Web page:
This is a helpful way to conceptualize the departure of our children. We didn’t bring them into the world and raise them to live with us forever or to be appendages of ourselves. The goal of parenting is to gradually work your way out of a job – never to fully retire but to semi-retire – to spin your children off and then watch and enjoy their exciting new orbit. We need to relish that idea rather than resist it.
Keep holding and protecting your children with the gravity of your love. Keep lighting them with the brightness of your confidence and support. Keep warming them with the fire of your loyalty and commitment. But let them spin on their own axis and move out into their own orbit.
What an excellent parenting model we have in our Heavenly Father – particularly as we depart from our home with him for the first time. God taught and nurtured us closely in his home, but when we left, his was a plan of agency. He knew that our growth would be facilitated by making our own choices and even by our inevitable mistakes. Yet he is always available, always willing to listen and to guide. And he encourages our close contact and frequent communication. In fact, he repeatedly asks us to ask because when his advice or help comes at our initiative, it does not violate our agency. His response to us is always wise and measured. He allows us to work through many of our own difficulties and dilemmas rather than miraculously bailing us out. Yet he is always there when our own resources run out. His love is completely unconditional.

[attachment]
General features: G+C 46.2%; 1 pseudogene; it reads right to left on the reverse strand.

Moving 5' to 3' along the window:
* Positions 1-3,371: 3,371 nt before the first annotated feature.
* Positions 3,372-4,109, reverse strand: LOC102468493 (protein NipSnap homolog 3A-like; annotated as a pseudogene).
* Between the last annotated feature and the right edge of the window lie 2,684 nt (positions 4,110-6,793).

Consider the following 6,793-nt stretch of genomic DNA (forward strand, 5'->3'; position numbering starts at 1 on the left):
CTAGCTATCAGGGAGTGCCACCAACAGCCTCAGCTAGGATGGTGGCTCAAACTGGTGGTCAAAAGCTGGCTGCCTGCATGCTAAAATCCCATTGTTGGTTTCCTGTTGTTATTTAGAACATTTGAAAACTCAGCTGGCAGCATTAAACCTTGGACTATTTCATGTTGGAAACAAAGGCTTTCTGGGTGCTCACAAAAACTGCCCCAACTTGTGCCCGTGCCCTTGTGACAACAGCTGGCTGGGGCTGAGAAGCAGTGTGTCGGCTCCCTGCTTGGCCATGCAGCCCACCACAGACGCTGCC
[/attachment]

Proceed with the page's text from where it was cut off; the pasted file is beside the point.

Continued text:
Beyond the example of God’s parenting and his plan of salvation, we are also blessed to have the practical, day-to-day help of an expanded family we call a ward, another set of teachers, counselors, and leaders to back us up and support us. And even beyond that, we have the seminary program and the institute program or even a Church university. And still beyond that, we have Church missions, which are the best transition imaginable between childhood and adulthood.
The Church also puts us in the powerful spiritual position that allows us to remind our recently departed children (and ourselves) of who they (and we) really are – part of the same divine family. We are spiritual siblings as well as parent and child, and we are here with reasons and priorities for living, eternally dependent on God and interdependent on each other.
Finally and most important, LDS parents have the overwhelming advantage of knowing who the real parent is and of being able to go to him in a kind of direct-stewardship prayer that essentially says, “Father, please help thy child whom thou has entrusted to my care. Thou knowest her far better than I. Inspire and guide me to be a wise steward and where her needs go beyond my capacities, please intervene.” Alma the elder prayed this way, and so can we.
Join us for column 6 where we’ll get into the most common questions about the period when your child starts a career
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1. What has been your hardest adjustment as your child (children) grew up and left home?
2. What’s the best idea you’ve had for communicating effectively with a child who has left home?
3. What questions or concerns would you like to see addressed by other empty nest parents?